This may be the first true large-scale reckoning for the information age, a 21st-century problem screaming for an immediate answer. Woodrow Hartzog, a professor of law and computer science at Northeastern and an affiliate scholar at The Center for Internet and Society at Stanford Law School, has a suggestion.
The idea, says Hartzog, should be to carefully rethink and redo the fundamental agreement between social media users and social media platforms like Facebook. The new idea, he says, should include a binding, legal agreement that platforms like Facebook shouldn't — we'll use some internet parlance here — screw you.
"When someone solicits our personal information, which is exactly what social media platforms do," Hartzog says, "then we trust them with our information. And they should be required to keep that trust."
We should trust Facebook not to screw us? Since when?
"They should be required to be discreet with our information. They should be required to be honest with us about what they're doing with that info — and that means more than just baring it in the fine print or on some privacy switch that no one's ever going to find," he says. "It means being very honest and making sure to dispel any misperceptions that we might have. They owe it to us when they solicit our trust to protect our information, to make sure that it doesn't get hacked, to follow up when they share information with third parties to make sure that they're treating it appropriately. If it's been de-identified, they need to keep it de-identified.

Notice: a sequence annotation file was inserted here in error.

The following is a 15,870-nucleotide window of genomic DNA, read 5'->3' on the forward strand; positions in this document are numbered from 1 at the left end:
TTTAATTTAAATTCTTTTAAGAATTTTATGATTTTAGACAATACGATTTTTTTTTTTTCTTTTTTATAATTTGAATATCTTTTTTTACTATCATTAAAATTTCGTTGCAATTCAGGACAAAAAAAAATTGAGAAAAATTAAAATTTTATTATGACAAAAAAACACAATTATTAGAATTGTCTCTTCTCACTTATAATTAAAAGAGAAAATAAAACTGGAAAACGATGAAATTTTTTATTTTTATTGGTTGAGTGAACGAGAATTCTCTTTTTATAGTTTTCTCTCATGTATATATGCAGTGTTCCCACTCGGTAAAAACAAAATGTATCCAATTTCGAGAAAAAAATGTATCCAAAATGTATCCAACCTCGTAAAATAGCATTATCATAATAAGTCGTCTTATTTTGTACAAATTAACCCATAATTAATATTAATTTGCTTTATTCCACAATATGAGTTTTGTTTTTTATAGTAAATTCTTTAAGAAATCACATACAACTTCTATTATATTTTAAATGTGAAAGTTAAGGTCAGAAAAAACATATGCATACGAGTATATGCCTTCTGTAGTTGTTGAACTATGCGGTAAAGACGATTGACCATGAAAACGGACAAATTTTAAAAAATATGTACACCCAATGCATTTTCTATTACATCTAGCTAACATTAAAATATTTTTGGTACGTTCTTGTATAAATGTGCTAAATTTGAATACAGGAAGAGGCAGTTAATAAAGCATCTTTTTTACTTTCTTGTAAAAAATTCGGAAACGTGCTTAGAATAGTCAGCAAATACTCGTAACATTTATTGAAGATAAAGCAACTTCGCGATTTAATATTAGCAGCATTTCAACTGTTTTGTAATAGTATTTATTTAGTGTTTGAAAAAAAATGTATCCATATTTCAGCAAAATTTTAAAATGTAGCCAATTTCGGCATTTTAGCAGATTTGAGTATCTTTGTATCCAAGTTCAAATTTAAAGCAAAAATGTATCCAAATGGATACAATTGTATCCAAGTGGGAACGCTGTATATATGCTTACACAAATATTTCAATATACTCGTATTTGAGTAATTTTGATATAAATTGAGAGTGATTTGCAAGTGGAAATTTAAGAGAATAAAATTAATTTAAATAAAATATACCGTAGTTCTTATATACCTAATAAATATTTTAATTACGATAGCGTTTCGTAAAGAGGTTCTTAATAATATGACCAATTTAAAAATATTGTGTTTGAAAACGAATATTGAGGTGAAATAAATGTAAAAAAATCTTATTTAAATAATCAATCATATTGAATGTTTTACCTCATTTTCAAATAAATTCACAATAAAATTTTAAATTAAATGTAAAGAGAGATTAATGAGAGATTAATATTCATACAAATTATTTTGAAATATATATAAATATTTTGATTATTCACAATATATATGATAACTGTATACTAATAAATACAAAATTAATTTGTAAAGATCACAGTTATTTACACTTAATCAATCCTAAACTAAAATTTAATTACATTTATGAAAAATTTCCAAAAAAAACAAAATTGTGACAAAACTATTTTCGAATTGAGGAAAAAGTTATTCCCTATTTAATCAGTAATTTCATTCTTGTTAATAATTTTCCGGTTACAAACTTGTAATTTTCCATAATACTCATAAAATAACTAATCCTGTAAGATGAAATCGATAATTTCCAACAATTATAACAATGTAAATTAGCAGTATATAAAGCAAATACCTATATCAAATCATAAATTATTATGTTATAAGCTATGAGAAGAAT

"And then, most importantly, in the modern data age, I think that when companies ask for our trust, they should be loyal to us," Hartzog adds. "In other words, they should not elevate their own interests, or the interests of a third party, over our interests. Because they're the ones that asked for our information."
That, of course, is all very noble, quite consumer-friendly, probably even the right thing to do. But Facebook is a business, and like all businesses, trust can be hard to monetize. These businesses might be even harder to, as Hartzog suggests, regulate.
"Trust isn't a concept that is foreign to the law. We have regulatory regimes that exist like this," he insists. "Your accountant owes you those sorts of duties of trust. Your doctor owes you those duties of trust. The mass collection of information is becoming such a powder keg that I think that platforms should be required to give that same duty of trust to us."